Nielsen has had a tough year so far. He’s spent most of his time applying for waivers for all the things he was unable to complete, disenrol from classes, and then ask to be permitted not remain in his master’s programme, even though he’d already taken too much time. Eventually he had to ask for a leave of absence and then apply to the council for cash assistance.
“I used the entire summer writing applications of one form or another instead of getting better. It wasn’t until last week that things came together. So now, I can start thinking about taking care of myself,” he says.
I used the entire summer writing applications of one form or another instead of getting better.
Tue Scheel Nielsen
Nielsen is fortunate. His time in student government taught him how the administration works, and he knew people who could help him with his applications. Writing an application for a waiver, he says, is every bit as hard as writing a paper – just a lot less satisfying.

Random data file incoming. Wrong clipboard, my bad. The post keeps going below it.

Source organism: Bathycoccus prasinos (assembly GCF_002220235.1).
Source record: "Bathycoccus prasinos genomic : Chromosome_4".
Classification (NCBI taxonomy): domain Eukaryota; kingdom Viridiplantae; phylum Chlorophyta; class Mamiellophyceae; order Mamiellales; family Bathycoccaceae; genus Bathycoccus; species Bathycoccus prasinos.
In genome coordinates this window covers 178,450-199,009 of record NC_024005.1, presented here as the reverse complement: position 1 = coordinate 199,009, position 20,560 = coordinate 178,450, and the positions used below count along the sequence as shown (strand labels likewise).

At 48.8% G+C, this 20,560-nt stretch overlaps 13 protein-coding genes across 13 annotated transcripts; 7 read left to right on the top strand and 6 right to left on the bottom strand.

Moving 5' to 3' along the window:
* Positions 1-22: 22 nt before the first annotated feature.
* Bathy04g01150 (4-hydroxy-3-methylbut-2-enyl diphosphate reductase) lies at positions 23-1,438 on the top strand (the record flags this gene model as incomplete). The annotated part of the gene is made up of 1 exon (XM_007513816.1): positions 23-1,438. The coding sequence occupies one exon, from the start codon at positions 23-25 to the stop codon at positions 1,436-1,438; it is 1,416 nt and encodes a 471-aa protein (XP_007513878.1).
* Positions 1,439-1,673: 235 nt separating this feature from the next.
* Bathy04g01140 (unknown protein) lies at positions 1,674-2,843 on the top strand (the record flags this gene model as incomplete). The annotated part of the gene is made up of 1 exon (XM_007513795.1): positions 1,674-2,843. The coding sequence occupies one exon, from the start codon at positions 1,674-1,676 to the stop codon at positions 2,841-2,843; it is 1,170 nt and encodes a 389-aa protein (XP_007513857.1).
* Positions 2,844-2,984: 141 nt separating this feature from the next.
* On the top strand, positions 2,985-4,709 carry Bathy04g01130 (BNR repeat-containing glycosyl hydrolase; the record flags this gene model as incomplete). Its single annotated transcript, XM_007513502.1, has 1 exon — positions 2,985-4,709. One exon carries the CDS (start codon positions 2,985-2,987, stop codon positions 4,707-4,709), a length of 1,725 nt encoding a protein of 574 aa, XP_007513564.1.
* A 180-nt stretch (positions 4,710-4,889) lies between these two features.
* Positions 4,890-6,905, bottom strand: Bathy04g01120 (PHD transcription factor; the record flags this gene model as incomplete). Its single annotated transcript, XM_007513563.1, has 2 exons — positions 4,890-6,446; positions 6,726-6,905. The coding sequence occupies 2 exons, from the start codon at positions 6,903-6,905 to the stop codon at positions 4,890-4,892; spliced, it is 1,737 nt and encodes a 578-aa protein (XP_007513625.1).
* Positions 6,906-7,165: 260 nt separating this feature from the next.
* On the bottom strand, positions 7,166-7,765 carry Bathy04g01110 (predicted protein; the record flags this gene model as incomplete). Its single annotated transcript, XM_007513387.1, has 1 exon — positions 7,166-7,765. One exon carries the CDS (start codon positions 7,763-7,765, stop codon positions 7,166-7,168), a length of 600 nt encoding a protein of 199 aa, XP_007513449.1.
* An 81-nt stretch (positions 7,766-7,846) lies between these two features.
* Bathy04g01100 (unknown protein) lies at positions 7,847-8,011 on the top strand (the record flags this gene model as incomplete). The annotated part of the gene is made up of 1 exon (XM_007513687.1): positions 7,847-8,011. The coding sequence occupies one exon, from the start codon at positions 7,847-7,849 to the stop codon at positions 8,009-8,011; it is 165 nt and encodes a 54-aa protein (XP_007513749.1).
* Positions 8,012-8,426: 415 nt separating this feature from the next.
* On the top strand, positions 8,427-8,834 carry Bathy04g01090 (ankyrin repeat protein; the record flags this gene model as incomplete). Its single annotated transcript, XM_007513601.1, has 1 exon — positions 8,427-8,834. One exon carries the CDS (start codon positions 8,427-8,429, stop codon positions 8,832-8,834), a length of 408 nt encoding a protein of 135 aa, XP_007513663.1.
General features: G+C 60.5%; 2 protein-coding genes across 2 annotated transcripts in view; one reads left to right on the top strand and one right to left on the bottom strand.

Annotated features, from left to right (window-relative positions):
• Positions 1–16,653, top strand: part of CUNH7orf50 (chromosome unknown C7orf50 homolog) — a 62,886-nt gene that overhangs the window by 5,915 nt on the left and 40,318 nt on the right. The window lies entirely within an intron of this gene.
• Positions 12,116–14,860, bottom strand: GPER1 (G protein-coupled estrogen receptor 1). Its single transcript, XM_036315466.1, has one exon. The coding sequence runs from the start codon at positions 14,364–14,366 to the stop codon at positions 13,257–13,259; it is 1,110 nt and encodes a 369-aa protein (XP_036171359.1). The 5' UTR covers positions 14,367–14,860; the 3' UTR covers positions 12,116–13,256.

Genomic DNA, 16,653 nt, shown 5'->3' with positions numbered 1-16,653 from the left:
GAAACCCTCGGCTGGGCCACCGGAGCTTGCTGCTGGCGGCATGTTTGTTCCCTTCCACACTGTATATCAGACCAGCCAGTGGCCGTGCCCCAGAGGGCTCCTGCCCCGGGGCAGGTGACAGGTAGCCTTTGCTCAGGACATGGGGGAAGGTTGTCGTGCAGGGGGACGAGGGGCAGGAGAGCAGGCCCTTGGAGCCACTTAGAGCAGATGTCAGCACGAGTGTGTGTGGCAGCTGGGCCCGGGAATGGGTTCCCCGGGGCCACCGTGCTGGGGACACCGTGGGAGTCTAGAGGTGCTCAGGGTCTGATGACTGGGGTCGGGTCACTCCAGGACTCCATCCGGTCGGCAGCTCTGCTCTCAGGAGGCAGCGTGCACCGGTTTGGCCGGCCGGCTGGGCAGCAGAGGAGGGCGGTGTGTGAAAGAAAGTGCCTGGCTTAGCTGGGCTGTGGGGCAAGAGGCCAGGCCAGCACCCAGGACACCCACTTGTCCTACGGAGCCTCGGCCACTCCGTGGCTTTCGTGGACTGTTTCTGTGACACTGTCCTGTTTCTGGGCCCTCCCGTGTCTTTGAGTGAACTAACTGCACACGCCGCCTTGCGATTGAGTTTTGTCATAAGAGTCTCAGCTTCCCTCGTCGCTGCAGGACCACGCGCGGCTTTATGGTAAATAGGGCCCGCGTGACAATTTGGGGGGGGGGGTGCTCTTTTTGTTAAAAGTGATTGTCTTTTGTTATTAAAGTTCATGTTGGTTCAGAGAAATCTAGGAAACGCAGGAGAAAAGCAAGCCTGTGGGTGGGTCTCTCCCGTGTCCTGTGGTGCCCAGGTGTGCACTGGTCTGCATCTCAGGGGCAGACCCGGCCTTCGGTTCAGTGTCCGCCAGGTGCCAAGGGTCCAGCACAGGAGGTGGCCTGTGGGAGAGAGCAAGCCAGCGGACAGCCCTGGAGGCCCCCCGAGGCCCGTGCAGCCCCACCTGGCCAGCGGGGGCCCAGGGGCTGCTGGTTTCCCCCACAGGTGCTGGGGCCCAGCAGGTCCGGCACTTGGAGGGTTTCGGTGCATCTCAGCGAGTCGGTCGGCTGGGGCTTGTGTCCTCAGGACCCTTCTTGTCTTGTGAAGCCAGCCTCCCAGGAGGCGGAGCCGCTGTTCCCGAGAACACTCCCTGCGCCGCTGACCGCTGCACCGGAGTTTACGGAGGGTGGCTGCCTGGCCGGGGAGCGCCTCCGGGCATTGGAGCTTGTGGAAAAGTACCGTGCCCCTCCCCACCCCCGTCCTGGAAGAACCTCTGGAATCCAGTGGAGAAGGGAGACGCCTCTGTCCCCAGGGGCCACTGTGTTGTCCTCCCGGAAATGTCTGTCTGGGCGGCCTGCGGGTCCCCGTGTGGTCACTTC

“I completely understand why so many people have to give up filling out applications. It’s also understandable that they put up some requirements, but, without the people I know, and what I know, I would probably have had to give up, too.”
In a way, Nielsen considers himself lucky that his concussion was as bad as it was. Since it was so bad, he’s got plenty of documentation from the hospital and his doctor to prove that there’s something wrong with him. Even so, suffering from an invisible illness is hard, especially when the symptoms come and go.
“I thought I was better,” he says. “I had a job. I had an internship. Life was good. But when things got bad again, I felt terribly alone. I stopped believing in myself and in my future. That took a lot out of me. It certainly hasn’t been easy.”
Even though it can be exhausting, Nielsen makes sure he does something social a couple of times each week. If he doesn’t, he risks slipping into the depression that can accompany post-concussion syndrome.